Finding the Best Phone Plan for International Travel
From local SIM Cards to international cell phone plans and beyond, here’s what you need to know when it comes to staying connected on the road with Remote Year.
Whether you’ll be using your maps app in Mexico City or calling your best friend from Cape Town, you’re probably starting to think about the best ways to use your cell phone while traveling with Remote Year.
You may want to take advantage of your existing cell phone plan or opt for a new monthly plan with international service. Whatever solution fits best for you, advance planning can keep international roaming charges from popping up on your phone bill.
To help you sort through all the options, we’ve put together this guide to finding the best cell phone plans for traveling internationally. Let’s dive in!
Your Cell Phone Needs Abroad
The first step to finding the best phone setup that works for you is determining how you plan to use data throughout your travels.
Do you need a basic data plan, with access to apps like Whatsapp and social media?
Will you need high-speed data for streaming video content, gaming, or serving as a hotspot?
How important is international calling on your phone plan?
Is your cell phone compatible with international SIM cards?
Do you need to keep your existing phone number to connect with family, friends, or clients back home? If so, you may want to upgrade your current plan.
Once you’ve determined your cell phone needs, you can assess and compare cell phone plans.
Keeping Your Existing Phone Plan
Many telecom providers have phone plans that work outside of their home countries, and some carriers may have free coverage in your continent or region. For example, some North American plans cover the U.S., Canada, and Mexico, while European plans can sometimes cover anywhere from Portugal to Turkey. Talk to your provider about what works for your coverage, as some plans have international travel benefits included.
Here’s what Remote Year travelers have learned about keeping their existing phone plans while traveling:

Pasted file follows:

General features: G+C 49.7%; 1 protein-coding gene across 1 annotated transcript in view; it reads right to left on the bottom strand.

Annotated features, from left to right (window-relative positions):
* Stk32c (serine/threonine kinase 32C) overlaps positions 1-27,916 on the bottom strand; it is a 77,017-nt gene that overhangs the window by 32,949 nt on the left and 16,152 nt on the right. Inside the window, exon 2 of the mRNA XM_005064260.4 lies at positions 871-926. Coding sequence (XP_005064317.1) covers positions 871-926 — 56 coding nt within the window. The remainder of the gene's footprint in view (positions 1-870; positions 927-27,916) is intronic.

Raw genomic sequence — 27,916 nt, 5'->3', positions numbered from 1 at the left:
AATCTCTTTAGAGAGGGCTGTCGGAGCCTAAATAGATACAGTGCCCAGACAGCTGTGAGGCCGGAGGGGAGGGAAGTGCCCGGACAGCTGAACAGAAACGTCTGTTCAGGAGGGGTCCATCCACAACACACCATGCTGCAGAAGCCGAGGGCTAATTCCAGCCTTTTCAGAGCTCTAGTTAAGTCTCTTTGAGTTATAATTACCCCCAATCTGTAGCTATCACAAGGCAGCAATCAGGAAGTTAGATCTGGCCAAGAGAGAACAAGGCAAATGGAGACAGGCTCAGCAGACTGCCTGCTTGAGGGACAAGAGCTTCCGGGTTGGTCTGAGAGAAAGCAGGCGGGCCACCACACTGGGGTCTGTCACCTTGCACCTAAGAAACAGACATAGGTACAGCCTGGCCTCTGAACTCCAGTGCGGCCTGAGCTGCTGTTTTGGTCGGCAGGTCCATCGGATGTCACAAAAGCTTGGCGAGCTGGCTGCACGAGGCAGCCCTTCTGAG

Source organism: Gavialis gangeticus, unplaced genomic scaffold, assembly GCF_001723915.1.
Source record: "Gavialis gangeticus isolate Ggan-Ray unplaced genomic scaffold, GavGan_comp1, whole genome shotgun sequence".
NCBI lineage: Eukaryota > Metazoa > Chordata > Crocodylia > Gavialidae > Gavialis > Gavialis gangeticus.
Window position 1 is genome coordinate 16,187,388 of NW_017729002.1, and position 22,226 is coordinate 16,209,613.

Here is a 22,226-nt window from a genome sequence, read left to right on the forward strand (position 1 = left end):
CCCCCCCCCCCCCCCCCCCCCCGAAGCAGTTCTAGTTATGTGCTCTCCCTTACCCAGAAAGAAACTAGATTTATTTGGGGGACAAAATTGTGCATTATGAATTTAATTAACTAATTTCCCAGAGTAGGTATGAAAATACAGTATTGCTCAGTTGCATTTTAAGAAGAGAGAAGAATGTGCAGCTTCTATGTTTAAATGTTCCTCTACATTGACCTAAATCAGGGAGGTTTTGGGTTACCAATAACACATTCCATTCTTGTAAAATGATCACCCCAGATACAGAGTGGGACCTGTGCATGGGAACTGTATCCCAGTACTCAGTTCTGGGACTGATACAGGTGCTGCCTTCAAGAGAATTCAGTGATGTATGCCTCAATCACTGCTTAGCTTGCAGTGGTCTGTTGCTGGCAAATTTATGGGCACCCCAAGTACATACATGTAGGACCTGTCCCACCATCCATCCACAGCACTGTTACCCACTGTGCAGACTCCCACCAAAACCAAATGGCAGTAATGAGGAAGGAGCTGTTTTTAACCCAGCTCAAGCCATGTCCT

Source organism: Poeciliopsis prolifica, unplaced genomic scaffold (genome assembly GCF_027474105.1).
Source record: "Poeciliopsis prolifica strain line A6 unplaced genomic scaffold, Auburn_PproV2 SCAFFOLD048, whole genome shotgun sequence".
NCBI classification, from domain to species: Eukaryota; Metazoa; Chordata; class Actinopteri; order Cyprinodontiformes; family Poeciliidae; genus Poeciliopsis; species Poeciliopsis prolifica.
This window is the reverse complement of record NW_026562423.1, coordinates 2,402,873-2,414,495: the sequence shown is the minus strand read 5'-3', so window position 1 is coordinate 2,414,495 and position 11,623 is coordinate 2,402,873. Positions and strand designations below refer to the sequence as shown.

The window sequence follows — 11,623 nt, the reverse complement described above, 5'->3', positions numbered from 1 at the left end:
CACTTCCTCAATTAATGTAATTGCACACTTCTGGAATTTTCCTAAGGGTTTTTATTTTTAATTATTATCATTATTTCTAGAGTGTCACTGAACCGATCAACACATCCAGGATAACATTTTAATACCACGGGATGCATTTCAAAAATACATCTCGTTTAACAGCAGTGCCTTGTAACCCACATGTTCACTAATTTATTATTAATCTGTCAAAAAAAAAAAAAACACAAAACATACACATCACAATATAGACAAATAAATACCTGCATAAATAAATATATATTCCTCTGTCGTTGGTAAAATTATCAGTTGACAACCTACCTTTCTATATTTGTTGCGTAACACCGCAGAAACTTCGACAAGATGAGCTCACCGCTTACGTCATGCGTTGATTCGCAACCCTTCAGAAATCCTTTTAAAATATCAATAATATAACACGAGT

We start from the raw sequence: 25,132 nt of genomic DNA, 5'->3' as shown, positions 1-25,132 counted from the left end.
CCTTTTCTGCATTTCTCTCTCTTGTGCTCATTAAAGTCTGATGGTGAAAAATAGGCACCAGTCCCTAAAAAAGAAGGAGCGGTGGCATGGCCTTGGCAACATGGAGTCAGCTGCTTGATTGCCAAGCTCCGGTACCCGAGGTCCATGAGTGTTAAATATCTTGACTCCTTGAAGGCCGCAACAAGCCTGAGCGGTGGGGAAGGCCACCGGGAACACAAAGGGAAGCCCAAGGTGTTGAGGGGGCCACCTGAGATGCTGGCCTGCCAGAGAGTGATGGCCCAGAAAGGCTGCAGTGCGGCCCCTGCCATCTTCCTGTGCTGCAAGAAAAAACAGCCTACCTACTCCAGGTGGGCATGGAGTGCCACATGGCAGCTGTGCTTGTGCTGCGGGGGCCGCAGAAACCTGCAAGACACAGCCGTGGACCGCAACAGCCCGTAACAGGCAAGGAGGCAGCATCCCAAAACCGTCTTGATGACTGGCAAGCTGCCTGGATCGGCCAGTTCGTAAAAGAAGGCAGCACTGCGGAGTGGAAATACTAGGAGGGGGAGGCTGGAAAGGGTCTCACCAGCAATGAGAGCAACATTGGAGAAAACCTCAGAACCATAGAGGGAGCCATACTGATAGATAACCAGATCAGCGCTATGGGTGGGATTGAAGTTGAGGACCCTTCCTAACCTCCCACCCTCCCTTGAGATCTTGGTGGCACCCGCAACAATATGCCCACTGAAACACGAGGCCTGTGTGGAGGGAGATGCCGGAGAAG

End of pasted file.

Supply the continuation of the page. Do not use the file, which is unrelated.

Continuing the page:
Sam, from the United States, wanted her clients to be able to reach her while she was traveling with Remote Year. She decided to switch her provider to T-Mobile so she didn't have to think about ongoing phone service throughout her year-long Journey. She finds it helpful when traveling to different countries because she doesn’t need to purchase a new SIM card in each place to stay connected.
Local SIM Card
While you may not always be able to make unlimited calls or have unlimited data, local SIM Cards can be a great hassle-free way to stay connected while on the road. Many local providers offer reasonably priced plans and a variety of data usage allowances to best suit your needs and allow you to send text messages through apps like Whatsapp and social media messenger. When it comes to international calling and replicating traditional phone calls, many travelers opt to switch to data-based voice calls or voice messages.
If you decide to swap your SIM card, your existing phone number associated with your home country will be removed. Whether you own an Android, iOS (Apple), or Google operating system, you’ll want to make sure that your phone is unlocked and compatible with a new SIM.
What Remote Year can do to help navigate local SIM cards
During your travels, you can opt to purchase a local SIM card through the Remote Year Marketplace, which will be delivered to you upon arrival by our on-the-ground City Teams. You can also always purchase your own SIM card independently of Remote Year once you have arrived in your destination.